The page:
While we have seen defendants in data breach cases argue that plaintiffs were not injured and therefore lack standing to bring suit, litigants in a recent data breach case have directly addressed issues some litigants have previously danced around.
On August 6, 2015, Pamela Chambliss and Scott Adamson (Plaintiffs) filed a class action complaint in a Maryland District Court against Carefirst, Inc. (which operates under the tradename Carefirst Blue Cross Blue Shield) related to a data breach at Carefirst in 2014. The Plaintiffs claim they have health insurance through Carefirst and, therefore, were required to furnish private information to Carefirst. The class action complaint seeks damages based on allegations that Carefirst failed to adequately secure its computer hardware that stored the Plaintiffs’ personal information. Carefirst discovered this breach on May 20, 2015. The breach released the names, birthdates, email addresses and “subscriber information” of 1.1 million individuals. The class action complaint indicates Carefirst did not encrypt the stored data and was viewed as a “soft target” by hackers.
The first cause of action was based on allegations that Carefirst was negligent by failing to safely store personal information and “potentially confidential health information” of its members. The class action Plaintiffs further claimed this breach “proximately caused an unauthorized disclosure” of Plaintiffs’ information. The second cause of action was based on allegations that Plaintiffs’ relied on Carefirst’s representations concerning its privacy and security before they purchased health insurance. The third cause of action alleged Carefirst was unjustly enriched when it did not pay for the security and protection promised to the Plaintiffs. Finally, the Plaintiffs alleged Carefirst’s conduct constitutes a violation of the Maryland Personal Information Protection Act.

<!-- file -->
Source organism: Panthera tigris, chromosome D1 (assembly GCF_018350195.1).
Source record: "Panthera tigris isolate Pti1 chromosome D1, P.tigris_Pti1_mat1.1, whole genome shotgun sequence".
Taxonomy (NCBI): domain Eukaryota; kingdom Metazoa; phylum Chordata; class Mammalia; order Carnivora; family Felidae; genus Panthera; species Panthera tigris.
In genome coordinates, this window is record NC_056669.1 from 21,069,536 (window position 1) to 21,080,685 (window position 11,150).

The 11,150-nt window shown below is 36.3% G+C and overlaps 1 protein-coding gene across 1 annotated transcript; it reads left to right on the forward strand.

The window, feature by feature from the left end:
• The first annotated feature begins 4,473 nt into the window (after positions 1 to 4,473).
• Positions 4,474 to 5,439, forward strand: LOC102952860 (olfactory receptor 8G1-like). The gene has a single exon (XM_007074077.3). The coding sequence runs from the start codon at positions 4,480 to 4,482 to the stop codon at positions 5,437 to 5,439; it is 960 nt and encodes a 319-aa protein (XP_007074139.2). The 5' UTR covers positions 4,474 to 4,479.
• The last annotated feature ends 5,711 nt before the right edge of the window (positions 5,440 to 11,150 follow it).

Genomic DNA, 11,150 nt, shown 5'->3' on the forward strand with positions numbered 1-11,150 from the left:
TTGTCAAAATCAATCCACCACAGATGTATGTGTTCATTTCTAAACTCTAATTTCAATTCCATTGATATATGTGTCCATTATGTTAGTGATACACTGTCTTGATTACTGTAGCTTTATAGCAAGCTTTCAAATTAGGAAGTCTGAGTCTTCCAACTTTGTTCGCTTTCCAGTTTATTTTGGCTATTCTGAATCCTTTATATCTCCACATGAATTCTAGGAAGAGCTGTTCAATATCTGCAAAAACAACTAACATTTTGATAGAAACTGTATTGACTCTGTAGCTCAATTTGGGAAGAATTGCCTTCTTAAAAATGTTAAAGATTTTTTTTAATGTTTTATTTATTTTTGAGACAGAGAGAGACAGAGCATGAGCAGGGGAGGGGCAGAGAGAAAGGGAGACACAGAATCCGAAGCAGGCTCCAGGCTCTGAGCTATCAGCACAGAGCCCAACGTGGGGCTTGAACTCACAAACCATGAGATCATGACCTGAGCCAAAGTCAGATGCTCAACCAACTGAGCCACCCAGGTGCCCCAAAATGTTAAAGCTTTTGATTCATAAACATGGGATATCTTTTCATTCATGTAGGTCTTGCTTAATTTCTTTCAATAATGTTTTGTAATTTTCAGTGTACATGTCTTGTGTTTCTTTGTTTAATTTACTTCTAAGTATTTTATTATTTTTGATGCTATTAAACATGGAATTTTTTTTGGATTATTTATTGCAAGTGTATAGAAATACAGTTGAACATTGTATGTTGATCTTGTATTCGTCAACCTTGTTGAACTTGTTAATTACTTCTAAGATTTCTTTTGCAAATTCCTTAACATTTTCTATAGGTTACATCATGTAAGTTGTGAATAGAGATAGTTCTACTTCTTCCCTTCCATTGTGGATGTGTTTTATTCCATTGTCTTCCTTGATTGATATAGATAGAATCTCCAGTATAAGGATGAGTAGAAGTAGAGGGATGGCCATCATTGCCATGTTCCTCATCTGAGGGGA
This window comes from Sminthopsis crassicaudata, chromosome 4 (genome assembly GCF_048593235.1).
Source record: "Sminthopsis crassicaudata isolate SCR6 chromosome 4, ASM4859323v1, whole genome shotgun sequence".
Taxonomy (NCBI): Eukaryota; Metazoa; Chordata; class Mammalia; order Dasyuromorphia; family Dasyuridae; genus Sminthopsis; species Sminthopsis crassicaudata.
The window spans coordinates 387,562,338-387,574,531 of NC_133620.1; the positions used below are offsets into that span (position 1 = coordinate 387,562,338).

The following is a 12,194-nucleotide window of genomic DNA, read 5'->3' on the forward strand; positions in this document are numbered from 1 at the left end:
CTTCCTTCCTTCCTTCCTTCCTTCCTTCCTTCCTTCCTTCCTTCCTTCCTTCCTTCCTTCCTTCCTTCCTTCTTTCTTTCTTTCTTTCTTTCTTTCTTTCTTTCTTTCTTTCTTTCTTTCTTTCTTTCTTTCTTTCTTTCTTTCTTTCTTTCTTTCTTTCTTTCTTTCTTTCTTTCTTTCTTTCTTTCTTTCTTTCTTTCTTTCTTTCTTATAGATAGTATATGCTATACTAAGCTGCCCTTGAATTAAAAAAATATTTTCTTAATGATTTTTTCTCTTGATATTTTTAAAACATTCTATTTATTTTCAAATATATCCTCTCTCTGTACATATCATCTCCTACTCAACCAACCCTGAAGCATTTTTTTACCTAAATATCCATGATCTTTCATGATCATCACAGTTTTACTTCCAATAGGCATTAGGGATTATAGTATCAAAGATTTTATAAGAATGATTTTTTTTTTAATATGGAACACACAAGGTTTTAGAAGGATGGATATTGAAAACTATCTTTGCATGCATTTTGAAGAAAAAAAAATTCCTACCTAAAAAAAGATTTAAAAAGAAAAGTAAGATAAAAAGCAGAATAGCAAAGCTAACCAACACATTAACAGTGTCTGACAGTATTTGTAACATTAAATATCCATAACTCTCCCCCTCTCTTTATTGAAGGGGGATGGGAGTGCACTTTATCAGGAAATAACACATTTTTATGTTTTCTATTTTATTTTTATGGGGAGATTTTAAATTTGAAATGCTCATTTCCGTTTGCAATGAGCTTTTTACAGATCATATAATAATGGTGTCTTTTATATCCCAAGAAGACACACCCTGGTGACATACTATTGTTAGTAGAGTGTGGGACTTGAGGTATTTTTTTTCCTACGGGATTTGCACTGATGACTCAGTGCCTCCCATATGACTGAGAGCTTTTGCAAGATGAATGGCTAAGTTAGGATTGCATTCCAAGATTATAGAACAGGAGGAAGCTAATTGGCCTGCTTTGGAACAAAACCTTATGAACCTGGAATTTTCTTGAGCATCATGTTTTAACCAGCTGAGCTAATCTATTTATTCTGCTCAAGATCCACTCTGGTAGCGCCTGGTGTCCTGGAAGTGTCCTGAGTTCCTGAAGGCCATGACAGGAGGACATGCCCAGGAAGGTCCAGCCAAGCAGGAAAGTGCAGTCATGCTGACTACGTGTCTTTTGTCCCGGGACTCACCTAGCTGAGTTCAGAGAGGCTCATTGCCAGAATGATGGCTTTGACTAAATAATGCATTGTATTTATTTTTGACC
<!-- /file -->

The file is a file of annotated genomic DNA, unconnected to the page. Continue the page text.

On September 24, 2015, Carefirst filed its motion to dismiss the class action complaint, asserting Plaintiffs’ action is defective because “Plaintiffs have not alleged that they suffered an injury cognizable under Article III of the Constitution.” That is, Carefirst claims the Plaintiffs lacked standing to bring the action because the Plaintiffs’ data was not alleged to be misused in any manner. In its supporting brief, Carefirst points out the difficulty class action plaintiffs are having surviving motions to dismiss:
Data theft is an unfortunate and increasingly common occurrence in contemporary life, victimizing literally millions of Americans. Fortunately, data loss does not always produce actual harm. Just as companies are learning how to harden their defenses against cyber theft, our Nation’s courts are learning to sort out the claims of truly injured victims from those who launch class actions without having suffered any real harm. This action falls into the latter category.
On November 5, 2015, the Plaintiffs filed their opposition to Carefirst’s motion to dismiss. The Plaintiffs wasted no time addressing what appeared to be the current trend of plaintiffs having difficulties showing damage from a data breach. The opening paragraphs take aim at Carefirst’s argument as follows: